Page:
Behavioral difficulties often arise as a result of ACEs. The following are just a few examples of such behaviors:

  • Risky and unhealthy sexual practices
  • Juvenile delinquency that leads to adult criminality
  • Continuation of maltreatment toward others

You may also notice signs of childhood trauma in adults through behaviors such as hypervigilance and substance abuse.

Societal

The impact of trauma does not end with the children who experience maltreatment in one form or another. Society also pays a price for child abuse and neglect. This may be a direct cost (e.g., foster care payments and hospitalizations) or an indirect one (e.g., lost productivity at school or juvenile and criminal justice systems costs).

There are also tangible and intangible costs as outlined below:

  • Healthcare
  • Child welfare
  • Juvenile justice
  • Pain
  • Suffering
  • Grief

Does Everyone Experience Long-Term Consequences of Childhood Trauma?

The consequences of childhood trauma are not experienced by every single individual who encounters negative experiences. Depending on the circumstance, some people may be able to cope with a traumatic experience more effectively than others. It is important to remember that what is traumatic for one person may not be to another; it differs per individual. Therefore, how one heals from childhood trauma will also vary, including experiencing (or not experiencing) its long-term effects.

Can Childhood Trauma Cause Permanent Damage?

Childhood trauma can cause permanent damage. It does not miraculously go away once an individual reaches adulthood. In fact, studies have shown that adults who have experienced childhood trauma have low self-esteem, experience depression and anxiety, and are more prone to substance abuse [*].

Healing from the Long-Term Effects of Childhood Trauma

Healing from the long-term effects of childhood trauma is a challenging process that takes plenty of time and support. Here are some things you can do to aid your healing journey:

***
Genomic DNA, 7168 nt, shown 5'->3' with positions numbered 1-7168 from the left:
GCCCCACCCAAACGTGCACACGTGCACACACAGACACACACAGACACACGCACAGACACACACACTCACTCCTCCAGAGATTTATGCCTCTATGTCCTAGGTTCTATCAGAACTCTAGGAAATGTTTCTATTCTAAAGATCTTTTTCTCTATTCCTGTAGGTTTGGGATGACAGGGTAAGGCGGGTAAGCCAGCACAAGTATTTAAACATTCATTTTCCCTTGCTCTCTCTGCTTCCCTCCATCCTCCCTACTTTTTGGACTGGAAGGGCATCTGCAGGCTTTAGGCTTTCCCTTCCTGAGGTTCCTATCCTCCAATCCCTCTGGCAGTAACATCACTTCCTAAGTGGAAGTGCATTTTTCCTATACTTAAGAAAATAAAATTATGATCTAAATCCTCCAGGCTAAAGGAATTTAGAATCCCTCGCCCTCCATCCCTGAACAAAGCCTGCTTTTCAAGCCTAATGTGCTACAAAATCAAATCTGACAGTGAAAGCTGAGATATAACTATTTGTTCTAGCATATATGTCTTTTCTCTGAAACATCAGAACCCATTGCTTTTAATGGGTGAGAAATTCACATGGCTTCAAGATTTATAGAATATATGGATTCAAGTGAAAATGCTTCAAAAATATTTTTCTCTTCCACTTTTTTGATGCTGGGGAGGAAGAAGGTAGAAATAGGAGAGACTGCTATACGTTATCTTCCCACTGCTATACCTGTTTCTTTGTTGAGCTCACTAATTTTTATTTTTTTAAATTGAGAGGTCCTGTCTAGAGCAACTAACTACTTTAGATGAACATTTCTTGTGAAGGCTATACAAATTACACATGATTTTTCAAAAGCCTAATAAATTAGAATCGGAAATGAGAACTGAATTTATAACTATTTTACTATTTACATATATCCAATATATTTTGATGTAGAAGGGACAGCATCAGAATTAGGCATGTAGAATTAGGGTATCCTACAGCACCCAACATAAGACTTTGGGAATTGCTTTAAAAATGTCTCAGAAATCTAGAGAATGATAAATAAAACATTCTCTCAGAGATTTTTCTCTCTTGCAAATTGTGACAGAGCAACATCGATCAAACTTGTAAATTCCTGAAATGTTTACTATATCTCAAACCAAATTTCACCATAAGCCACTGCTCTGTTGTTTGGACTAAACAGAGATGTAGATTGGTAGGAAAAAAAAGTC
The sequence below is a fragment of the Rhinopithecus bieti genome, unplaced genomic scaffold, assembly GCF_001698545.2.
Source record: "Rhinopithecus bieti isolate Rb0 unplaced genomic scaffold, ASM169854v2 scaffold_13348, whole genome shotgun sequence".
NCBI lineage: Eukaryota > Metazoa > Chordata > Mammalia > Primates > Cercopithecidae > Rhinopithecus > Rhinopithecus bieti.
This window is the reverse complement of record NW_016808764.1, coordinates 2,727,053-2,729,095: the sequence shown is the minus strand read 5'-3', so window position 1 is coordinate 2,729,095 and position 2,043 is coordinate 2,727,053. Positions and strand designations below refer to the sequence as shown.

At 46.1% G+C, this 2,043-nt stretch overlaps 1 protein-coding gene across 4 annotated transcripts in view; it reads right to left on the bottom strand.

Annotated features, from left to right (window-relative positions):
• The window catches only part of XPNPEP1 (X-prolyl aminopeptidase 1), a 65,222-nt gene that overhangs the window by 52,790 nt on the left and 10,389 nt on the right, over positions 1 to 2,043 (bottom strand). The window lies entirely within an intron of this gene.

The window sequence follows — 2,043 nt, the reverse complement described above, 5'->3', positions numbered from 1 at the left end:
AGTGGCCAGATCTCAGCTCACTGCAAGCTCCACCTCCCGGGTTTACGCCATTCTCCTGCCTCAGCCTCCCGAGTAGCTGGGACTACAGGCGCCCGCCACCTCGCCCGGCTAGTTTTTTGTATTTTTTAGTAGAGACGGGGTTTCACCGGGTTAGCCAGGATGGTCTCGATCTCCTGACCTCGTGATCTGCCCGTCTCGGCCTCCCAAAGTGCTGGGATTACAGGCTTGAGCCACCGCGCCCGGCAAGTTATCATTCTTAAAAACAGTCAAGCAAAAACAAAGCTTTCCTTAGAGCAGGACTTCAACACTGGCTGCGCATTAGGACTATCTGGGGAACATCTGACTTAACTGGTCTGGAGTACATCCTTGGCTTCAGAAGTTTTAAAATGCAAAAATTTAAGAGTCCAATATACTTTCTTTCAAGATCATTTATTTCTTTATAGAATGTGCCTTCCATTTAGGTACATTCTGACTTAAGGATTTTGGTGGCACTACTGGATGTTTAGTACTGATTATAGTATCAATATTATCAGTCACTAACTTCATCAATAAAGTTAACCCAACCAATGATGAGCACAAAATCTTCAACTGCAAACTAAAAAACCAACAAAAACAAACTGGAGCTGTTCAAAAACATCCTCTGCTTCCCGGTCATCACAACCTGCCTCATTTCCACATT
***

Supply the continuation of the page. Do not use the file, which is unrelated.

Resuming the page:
Recognize the trauma. Acknowledging that a certain childhood experience caused the trauma is the first step in accepting how it affected you. This can help you with your current difficulties and pave the way to healing. Using guided materials such as trauma worksheets can help you navigate your trauma safely and more easily. These can be accomplished with the help of your therapist.

Be patient with yourself. Inflicting guilt and harsh criticism on the self is a common reaction from those who have been traumatized. Instead of asking defeating questions such as “what’s wrong with me?” or “why am I like this?” remember that the traumatic event was not your fault. Imagine how you would treat a friend in the same situation; apply that same kindness to yourself.

Reach out for help. It’s tempting to isolate yourself and push everybody away when you’re healing from trauma. However, emotional support and understanding are essential to your recovery. If you give people a chance, then they can become a great support system for you. This includes qualified mental health professionals.

The Bottom Line

The impact of childhood trauma is experienced and handled differently by each individual. Developing coping mechanisms and overcoming early trauma can reduce the likelihood of negative long-term effects. Remember, it is never too late to seek out the help of a licensed mental health professional to help you with your healing journey.

References:

  1. Centers for Disease Control and Prevention. Fast Facts: Preventing Adverse Childhood Experiences. 6 April 2022.
  2. He J, Yan X, Wang R, et al. Does Childhood Adversity Lead to Drug Addiction in Adulthood? A Study of Serial Mediators Based on Resilience and Depression. 18 April 2022.
  3. Downey C & Crummy A. The impact of childhood trauma on children's wellbeing and adult behavior. February 2022.